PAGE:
Category: Writing & Reading | Type: Glossary Word | Title: Frankenstein (in Context) | Author: Mary Shelley | Ch: Letter 2

Walton uses "romantic" three times in this paragraph, each use somewhat different. He means in the first an intense self-awareness of his difference, amounting to a feeling of his apartness. Unlike most other men he has a sense of a grand mission, which is to reach the Pole, unveil the secrets of magnetism, and benefit humanity.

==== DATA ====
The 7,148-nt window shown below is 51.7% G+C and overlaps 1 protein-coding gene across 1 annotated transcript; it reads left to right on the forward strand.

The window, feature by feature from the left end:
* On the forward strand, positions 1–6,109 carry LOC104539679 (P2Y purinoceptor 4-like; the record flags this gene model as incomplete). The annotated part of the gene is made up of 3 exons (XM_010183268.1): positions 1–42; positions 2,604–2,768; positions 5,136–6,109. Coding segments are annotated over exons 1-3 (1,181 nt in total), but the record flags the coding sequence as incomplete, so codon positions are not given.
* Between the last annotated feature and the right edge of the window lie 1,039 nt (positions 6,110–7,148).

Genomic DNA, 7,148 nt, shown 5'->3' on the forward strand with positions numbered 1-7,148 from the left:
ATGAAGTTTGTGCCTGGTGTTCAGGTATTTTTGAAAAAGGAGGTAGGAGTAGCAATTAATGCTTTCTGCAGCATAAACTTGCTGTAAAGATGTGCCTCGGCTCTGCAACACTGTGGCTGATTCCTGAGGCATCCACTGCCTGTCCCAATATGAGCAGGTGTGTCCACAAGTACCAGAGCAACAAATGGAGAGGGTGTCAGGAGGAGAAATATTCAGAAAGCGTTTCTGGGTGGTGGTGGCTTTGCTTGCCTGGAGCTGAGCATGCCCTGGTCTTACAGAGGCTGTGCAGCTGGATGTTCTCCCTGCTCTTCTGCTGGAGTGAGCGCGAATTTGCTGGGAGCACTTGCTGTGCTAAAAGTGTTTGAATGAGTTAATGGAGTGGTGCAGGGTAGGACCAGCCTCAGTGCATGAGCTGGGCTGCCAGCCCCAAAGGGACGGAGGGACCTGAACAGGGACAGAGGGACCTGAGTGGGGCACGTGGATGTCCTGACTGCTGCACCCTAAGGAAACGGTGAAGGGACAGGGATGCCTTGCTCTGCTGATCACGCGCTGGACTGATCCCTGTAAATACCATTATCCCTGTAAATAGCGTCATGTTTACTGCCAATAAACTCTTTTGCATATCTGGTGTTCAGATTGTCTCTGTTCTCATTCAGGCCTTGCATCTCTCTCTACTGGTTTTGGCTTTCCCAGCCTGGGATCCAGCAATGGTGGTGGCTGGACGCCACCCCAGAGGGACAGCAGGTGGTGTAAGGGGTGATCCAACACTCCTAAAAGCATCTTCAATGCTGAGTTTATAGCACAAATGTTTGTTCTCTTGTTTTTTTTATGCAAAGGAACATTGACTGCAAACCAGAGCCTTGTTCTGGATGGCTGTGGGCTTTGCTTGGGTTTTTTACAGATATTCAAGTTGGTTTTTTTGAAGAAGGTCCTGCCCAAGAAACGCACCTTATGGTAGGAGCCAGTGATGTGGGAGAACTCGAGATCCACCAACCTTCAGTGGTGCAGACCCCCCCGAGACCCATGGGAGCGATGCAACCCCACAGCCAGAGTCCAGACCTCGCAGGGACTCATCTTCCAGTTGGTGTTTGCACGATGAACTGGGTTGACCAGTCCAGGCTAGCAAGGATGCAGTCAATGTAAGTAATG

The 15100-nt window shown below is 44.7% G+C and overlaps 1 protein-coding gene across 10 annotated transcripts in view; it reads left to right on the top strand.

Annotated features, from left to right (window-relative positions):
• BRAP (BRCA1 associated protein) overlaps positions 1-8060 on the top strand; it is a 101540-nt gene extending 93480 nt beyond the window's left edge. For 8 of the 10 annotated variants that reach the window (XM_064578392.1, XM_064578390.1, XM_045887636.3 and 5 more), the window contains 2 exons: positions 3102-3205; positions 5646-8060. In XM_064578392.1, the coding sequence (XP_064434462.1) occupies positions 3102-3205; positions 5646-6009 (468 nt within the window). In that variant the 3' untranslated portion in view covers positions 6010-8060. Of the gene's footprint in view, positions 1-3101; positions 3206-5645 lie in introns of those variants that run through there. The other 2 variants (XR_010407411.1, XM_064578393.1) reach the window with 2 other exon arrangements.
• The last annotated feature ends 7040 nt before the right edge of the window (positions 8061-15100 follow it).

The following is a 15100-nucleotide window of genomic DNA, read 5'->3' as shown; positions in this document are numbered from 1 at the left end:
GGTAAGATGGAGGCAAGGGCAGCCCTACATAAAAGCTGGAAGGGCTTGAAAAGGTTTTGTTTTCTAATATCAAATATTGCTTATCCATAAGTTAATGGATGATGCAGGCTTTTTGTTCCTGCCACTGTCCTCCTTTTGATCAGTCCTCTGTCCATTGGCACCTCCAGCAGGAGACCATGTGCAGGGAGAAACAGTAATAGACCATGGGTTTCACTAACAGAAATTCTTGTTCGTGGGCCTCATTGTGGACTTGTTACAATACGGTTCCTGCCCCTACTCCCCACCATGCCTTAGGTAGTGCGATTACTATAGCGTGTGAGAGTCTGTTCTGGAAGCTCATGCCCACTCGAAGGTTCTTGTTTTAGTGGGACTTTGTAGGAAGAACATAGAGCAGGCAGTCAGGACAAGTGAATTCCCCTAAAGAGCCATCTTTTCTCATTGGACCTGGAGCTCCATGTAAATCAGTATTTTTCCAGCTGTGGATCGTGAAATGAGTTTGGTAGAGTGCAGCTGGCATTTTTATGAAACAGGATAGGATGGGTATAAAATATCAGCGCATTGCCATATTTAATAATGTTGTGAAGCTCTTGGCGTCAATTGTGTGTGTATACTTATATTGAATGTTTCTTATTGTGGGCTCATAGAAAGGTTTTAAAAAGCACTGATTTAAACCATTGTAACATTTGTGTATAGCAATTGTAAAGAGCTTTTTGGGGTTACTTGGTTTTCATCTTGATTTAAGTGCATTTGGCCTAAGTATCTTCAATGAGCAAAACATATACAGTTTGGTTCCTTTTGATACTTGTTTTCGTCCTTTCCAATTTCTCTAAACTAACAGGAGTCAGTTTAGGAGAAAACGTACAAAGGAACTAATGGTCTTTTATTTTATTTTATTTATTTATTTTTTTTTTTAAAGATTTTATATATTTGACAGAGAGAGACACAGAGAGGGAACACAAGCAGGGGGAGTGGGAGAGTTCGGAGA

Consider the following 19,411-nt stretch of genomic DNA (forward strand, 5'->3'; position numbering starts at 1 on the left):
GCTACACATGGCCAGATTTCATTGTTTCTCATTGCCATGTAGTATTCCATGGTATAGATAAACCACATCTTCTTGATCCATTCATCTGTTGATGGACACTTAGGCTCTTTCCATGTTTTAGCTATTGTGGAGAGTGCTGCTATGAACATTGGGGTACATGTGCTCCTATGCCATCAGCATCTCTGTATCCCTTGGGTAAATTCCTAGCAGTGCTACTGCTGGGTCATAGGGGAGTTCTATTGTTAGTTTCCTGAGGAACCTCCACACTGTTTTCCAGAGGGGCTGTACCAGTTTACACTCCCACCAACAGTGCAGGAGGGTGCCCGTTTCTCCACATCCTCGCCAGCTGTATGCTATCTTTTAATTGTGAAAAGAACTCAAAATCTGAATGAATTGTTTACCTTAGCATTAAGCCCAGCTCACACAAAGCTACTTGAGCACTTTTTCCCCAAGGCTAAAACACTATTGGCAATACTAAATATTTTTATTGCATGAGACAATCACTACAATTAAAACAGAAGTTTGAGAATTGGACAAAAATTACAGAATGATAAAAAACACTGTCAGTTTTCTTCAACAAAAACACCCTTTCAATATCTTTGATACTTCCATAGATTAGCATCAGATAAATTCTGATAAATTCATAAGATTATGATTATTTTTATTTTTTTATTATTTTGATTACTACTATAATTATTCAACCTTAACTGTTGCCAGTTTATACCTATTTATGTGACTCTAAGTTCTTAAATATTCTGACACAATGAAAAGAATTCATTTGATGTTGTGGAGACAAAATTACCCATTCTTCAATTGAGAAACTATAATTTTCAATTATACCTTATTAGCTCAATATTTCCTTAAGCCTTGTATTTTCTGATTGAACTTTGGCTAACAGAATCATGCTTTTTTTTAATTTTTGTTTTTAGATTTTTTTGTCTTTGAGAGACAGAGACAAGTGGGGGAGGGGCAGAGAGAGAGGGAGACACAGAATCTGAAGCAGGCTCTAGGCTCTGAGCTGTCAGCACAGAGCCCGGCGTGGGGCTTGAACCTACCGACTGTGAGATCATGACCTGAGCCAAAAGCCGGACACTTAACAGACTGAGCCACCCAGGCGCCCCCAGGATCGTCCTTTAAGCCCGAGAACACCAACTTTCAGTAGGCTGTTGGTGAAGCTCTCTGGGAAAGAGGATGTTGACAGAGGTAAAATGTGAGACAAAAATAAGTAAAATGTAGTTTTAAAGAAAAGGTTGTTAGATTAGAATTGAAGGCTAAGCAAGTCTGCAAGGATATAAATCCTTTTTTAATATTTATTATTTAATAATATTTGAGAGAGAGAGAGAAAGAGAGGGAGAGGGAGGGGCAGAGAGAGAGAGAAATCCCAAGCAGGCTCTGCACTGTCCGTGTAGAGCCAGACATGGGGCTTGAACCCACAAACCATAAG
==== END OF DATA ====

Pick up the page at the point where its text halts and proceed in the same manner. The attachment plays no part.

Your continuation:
The word "romantic" (Search) evolves from the French word for novel (roman) and is associated with the Medieval romances, either in poetry or prose, such as Chaucer's translation from the French, The Romance of the Rose. Others are von Eschenbach's Parzival, von Strassburg's Tristan und Isolde, the anonymous Sir Gawain and the Green Knight, and Malory's Le Morte d'Arthur. "Romantic" evokes stories that describe events involving the paranormal or supernatural, creatures such as dragons and giants, deeds of heroic valor, and the principles of chivalric love.  

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